Attenuation question

I brewed a Baltic Porter and came in about .005 low not a big deal so I pitched a healthy dose of yeast. I got better attenuation than predicted by the seller. I ended up with the same ABV as the recipe I was using. Now if I did hit the higher OG I assume I would end at a higher FG and get the same results or not. I don’t know if any of this matters but I often get better attenuation than what’s posted. How do you all handle this ? I’m thinking it makes sense to override the average % posted and add a few % points. The thing is it’s not consistent. Am I making sense?

I have always gotten better attenuation than the range Wyeast prints. Almost all of my beers in the last few years have been pitched with harvested yeast though. There seems to be a consistent drop of 3 to 4 gravity points with the harvested yeast. The only fresh yeast I used this year was WY 3787 for a Tripel. Attenuation was 83% for a given range of 74% to 78%. Wyeast 3711, given range 77% to 83%, attenuation 85% to 93%. Wyeast 1056, given range 73% to 77%, attenuation 86% consistently. Wyeast 1084 is a different story for the Dry Irish Stout. Attenuation had been 71% up until using fresh yeast last November, given range 71% to 75%. WY 1084 is now attenuating to 86%. The final 3 to 5 points have been after 7 to 11 months in the bottle. (That problem will be a separate post.)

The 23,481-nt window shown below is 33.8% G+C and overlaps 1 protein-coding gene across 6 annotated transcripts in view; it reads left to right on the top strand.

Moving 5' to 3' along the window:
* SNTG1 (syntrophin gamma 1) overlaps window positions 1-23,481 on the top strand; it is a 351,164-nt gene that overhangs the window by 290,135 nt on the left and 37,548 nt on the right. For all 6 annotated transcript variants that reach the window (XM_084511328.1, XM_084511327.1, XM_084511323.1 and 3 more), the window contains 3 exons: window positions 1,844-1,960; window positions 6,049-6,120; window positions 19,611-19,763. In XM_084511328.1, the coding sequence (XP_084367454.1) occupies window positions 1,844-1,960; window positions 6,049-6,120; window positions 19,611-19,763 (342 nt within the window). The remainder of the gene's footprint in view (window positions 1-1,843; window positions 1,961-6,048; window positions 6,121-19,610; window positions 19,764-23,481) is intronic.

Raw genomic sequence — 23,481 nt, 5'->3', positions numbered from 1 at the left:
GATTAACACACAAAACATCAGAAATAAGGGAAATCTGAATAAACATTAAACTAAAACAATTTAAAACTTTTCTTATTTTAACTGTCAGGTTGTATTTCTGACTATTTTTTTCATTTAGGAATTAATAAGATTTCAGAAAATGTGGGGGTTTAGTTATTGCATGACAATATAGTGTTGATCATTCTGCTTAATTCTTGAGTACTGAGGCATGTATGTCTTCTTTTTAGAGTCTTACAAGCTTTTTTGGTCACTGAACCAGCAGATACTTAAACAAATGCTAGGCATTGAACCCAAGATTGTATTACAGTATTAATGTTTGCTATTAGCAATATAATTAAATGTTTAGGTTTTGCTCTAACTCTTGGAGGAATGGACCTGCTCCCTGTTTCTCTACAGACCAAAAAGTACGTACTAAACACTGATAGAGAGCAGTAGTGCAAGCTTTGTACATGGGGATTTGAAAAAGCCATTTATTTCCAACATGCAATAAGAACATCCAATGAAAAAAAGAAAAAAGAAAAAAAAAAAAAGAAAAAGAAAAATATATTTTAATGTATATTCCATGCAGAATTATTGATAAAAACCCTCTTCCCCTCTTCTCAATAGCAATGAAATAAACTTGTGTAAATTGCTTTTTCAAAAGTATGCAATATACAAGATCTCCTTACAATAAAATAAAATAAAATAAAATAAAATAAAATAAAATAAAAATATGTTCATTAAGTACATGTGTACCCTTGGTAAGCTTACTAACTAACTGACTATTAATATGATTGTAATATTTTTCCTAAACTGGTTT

I’m brewing mostly extract so OG should be consistent. I just accept what the FG is, especially when using third to sixth generation yeast. You can change the defaults in brewing software, but I wouldn’t make any recipe changes based on estimations of attenuation. There are to many variables which can affect attenuation with each new brew.

That’s good to hear and is consistent with my experience since I almost always repitch. That brings up two questions though. 1 is higher attenuation good and 2 can I pitch less than the yeast pitch calculator says.?

So far I have liked the taste and body difference with the higher attenuation. The styles I brew probably have a lot to do with this, and my changing palate.

Pitching less yeast won’t really change the attenuation. May extend the fermentation though. Under pitching yeast can stress the yeast. This may result in off flavors for most beer styles.

I also prefer to get higher attenuation, which means drier beers. I try to actively push the yeast into as high an attenuation as I can, but raising the fermentation temperature by a few degrees as the fermentation winds down.

Conventional wisdom says that you get higher attenuation by yeast choice and mashing at lower temperatures, but my experience suggests mash temp is not a major factor for attenuation, and I’ve read of some recent tests that seem to point the same way. This is somewhat disturbing, as I can easily understand why it should be a major factor.